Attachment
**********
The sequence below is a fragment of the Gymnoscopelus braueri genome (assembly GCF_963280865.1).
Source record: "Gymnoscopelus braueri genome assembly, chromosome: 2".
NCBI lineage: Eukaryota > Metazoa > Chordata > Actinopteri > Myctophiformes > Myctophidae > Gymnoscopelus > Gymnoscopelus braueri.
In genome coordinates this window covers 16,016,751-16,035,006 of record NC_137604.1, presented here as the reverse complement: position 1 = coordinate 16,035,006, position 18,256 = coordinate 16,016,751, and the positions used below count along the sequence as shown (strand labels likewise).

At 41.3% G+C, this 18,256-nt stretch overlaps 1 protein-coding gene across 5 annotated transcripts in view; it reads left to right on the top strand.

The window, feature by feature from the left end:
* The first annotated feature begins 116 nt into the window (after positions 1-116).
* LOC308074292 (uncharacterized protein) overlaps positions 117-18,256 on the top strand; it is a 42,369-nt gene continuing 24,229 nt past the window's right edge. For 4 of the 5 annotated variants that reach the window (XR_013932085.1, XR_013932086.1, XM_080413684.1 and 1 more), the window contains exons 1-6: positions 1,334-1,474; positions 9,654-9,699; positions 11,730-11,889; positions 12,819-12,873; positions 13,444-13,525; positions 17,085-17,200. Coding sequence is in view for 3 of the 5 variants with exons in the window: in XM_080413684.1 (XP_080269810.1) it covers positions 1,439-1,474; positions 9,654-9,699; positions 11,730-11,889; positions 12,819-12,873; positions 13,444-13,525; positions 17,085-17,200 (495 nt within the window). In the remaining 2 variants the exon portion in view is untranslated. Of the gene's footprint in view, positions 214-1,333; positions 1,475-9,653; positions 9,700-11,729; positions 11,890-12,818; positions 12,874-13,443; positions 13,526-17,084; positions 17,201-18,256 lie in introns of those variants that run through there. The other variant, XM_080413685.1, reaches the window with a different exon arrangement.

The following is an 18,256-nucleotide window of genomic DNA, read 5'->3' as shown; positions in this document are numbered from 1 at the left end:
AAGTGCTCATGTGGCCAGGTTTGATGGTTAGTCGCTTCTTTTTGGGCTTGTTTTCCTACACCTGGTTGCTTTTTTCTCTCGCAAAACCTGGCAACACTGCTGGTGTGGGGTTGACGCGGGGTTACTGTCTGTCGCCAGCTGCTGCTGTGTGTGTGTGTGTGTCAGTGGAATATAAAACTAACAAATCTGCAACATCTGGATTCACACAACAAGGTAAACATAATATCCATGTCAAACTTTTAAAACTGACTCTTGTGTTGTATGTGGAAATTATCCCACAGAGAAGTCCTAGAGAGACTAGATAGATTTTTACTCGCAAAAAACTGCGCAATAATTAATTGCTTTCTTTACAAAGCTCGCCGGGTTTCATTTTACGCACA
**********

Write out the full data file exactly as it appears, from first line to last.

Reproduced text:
The sequence below is a fragment of the Gymnoscopelus braueri genome (assembly GCF_963280865.1).
Source record: "Gymnoscopelus braueri genome assembly, chromosome: 2".
NCBI lineage: Eukaryota > Metazoa > Chordata > Actinopteri > Myctophiformes > Myctophidae > Gymnoscopelus > Gymnoscopelus braueri.
In genome coordinates this window covers 16,016,751-16,035,006 of record NC_137604.1, presented here as the reverse complement: position 1 = coordinate 16,035,006, position 18,256 = coordinate 16,016,751, and the positions used below count along the sequence as shown (strand labels likewise).

At 41.3% G+C, this 18,256-nt stretch overlaps 1 protein-coding gene across 5 annotated transcripts in view; it reads left to right on the top strand.

The window, feature by feature from the left end:
* The first annotated feature begins 116 nt into the window (after positions 1-116).
* LOC308074292 (uncharacterized protein) overlaps positions 117-18,256 on the top strand; it is a 42,369-nt gene continuing 24,229 nt past the window's right edge. For 4 of the 5 annotated variants that reach the window (XR_013932085.1, XR_013932086.1, XM_080413684.1 and 1 more), the window contains exons 1-6: positions 1,334-1,474; positions 9,654-9,699; positions 11,730-11,889; positions 12,819-12,873; positions 13,444-13,525; positions 17,085-17,200. Coding sequence is in view for 3 of the 5 variants with exons in the window: in XM_080413684.1 (XP_080269810.1) it covers positions 1,439-1,474; positions 9,654-9,699; positions 11,730-11,889; positions 12,819-12,873; positions 13,444-13,525; positions 17,085-17,200 (495 nt within the window). In the remaining 2 variants the exon portion in view is untranslated. Of the gene's footprint in view, positions 214-1,333; positions 1,475-9,653; positions 9,700-11,729; positions 11,890-12,818; positions 12,874-13,443; positions 13,526-17,084; positions 17,201-18,256 lie in introns of those variants that run through there. The other variant, XM_080413685.1, reaches the window with a different exon arrangement.

The following is an 18,256-nucleotide window of genomic DNA, read 5'->3' as shown; positions in this document are numbered from 1 at the left end:
AAGTGCTCATGTGGCCAGGTTTGATGGTTAGTCGCTTCTTTTTGGGCTTGTTTTCCTACACCTGGTTGCTTTTTTCTCTCGCAAAACCTGGCAACACTGCTGGTGTGGGGTTGACGCGGGGTTACTGTCTGTCGCCAGCTGCTGCTGTGTGTGTGTGTGTGTCAGTGGAATATAAAACTAACAAATCTGCAACATCTGGATTCACACAACAAGGTAAACATAATATCCATGTCAAACTTTTAAAACTGACTCTTGTGTTGTATGTGGAAATTATCCCACAGAGAAGTCCTAGAGAGACTAGATAGATTTTTACTCGCAAAAAACTGCGCAATAATTAATTGCTTTCTTTACAAAGCTCGCCGGGTTTCATTTTACGCACA